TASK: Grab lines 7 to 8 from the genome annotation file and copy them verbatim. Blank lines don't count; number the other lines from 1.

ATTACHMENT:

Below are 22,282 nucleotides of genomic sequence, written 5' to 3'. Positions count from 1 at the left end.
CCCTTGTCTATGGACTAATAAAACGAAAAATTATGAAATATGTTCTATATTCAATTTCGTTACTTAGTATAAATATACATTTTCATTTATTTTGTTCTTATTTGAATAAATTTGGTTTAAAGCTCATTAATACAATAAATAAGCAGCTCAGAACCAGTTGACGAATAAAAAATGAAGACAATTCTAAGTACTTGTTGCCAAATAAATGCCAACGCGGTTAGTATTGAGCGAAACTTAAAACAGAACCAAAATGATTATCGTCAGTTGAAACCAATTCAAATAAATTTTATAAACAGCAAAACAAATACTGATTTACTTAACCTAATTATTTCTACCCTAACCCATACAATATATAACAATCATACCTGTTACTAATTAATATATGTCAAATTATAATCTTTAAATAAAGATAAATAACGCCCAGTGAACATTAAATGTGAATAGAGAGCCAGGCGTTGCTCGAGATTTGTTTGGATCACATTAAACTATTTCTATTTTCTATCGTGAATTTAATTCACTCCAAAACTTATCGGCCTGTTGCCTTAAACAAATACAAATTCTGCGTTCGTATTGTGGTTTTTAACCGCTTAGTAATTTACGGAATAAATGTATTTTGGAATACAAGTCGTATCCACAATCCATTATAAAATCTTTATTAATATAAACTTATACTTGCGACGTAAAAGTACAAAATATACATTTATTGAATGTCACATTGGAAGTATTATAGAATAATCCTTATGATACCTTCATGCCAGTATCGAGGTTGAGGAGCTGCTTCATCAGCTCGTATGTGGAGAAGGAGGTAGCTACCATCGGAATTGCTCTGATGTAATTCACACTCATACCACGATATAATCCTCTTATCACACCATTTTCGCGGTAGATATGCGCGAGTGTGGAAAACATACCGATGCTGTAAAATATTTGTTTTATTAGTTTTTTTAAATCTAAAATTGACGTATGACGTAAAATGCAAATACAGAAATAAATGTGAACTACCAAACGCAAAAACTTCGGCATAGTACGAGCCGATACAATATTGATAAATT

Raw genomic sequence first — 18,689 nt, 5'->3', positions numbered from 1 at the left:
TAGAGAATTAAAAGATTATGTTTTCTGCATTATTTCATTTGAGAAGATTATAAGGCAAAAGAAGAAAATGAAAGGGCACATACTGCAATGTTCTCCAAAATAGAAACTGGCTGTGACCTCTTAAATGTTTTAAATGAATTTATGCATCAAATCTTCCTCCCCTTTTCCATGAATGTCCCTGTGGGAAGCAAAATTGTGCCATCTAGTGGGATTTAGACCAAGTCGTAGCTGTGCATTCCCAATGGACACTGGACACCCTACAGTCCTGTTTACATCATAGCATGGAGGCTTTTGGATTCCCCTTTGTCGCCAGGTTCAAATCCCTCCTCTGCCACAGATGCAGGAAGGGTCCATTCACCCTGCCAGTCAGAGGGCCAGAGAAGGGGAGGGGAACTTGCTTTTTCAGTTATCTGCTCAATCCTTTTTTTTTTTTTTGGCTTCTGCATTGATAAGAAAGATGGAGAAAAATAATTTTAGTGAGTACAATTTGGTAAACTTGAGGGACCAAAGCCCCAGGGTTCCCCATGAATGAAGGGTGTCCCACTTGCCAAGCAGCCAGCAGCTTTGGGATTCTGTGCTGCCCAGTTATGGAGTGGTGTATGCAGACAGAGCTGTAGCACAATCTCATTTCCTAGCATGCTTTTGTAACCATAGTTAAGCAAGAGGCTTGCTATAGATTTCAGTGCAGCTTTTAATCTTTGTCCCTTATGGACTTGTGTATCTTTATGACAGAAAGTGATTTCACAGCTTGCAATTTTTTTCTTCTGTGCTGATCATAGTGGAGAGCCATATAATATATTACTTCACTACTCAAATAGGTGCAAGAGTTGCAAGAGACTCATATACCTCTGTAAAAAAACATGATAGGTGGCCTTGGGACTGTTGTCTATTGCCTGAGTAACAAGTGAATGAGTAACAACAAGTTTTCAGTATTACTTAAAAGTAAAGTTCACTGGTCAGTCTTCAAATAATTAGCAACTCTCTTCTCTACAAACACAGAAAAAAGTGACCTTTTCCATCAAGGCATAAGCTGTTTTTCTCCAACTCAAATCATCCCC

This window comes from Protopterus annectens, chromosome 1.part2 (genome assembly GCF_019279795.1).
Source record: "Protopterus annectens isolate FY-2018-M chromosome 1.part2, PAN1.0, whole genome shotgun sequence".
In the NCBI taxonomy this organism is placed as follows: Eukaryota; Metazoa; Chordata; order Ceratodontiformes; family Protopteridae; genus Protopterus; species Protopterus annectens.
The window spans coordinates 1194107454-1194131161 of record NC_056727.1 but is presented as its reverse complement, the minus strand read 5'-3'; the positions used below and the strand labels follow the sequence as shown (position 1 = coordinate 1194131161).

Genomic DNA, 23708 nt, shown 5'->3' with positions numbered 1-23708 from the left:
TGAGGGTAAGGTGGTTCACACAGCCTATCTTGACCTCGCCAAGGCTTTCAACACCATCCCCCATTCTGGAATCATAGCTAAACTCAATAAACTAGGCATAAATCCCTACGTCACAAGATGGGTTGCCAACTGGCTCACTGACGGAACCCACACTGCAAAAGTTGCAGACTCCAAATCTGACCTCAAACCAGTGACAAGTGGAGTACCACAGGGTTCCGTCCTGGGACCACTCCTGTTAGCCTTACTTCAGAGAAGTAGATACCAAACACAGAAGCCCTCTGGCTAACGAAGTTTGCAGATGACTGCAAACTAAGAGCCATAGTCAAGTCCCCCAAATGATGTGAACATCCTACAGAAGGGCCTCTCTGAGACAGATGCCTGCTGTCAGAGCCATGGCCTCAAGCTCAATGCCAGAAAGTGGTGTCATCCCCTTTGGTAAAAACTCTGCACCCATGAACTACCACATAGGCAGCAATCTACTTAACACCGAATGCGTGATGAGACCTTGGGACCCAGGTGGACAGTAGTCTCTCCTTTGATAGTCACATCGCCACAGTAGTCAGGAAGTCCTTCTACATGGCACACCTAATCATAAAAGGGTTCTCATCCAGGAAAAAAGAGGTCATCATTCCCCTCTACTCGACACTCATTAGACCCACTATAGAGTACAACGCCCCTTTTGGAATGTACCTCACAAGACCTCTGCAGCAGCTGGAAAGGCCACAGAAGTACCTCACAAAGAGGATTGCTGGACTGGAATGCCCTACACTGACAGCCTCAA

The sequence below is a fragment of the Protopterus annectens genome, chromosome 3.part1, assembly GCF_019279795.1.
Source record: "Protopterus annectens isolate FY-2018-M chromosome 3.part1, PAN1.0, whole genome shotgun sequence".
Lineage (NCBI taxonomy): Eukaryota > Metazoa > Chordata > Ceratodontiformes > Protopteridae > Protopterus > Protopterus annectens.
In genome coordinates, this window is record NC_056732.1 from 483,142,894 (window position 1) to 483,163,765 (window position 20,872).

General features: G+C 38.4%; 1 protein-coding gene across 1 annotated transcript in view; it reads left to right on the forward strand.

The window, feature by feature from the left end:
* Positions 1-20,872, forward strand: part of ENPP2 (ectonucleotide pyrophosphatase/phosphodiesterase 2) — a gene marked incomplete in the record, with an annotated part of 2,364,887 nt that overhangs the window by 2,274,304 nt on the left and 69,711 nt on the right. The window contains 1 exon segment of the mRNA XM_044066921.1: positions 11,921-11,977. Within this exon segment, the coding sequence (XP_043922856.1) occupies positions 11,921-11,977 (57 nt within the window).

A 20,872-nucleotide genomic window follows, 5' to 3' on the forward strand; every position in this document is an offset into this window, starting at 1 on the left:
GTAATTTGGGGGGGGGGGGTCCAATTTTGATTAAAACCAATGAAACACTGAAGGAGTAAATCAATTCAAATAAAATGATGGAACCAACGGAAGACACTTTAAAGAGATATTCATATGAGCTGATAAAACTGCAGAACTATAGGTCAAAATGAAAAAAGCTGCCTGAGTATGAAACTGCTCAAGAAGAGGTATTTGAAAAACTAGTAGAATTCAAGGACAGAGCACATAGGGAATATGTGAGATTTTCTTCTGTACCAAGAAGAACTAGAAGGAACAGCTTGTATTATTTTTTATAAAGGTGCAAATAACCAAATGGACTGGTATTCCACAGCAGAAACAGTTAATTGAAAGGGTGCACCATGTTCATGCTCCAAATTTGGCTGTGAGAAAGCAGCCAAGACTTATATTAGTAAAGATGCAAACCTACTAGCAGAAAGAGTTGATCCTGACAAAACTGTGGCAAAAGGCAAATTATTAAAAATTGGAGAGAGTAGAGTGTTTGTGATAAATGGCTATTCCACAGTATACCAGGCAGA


In the NCBI taxonomy this organism is placed as follows: Eukaryota; Metazoa; Chordata; order Ceratodontiformes; family Protopteridae; genus Protopterus; species Protopterus annectens.
The window spans coordinates 1194107454-1194131161 of record NC_056727.1 but is presented as its reverse complement, the minus strand read 5'-3'; the positions used below and the strand labels follow the sequence as shown (position 1 = coordinate 1194131161).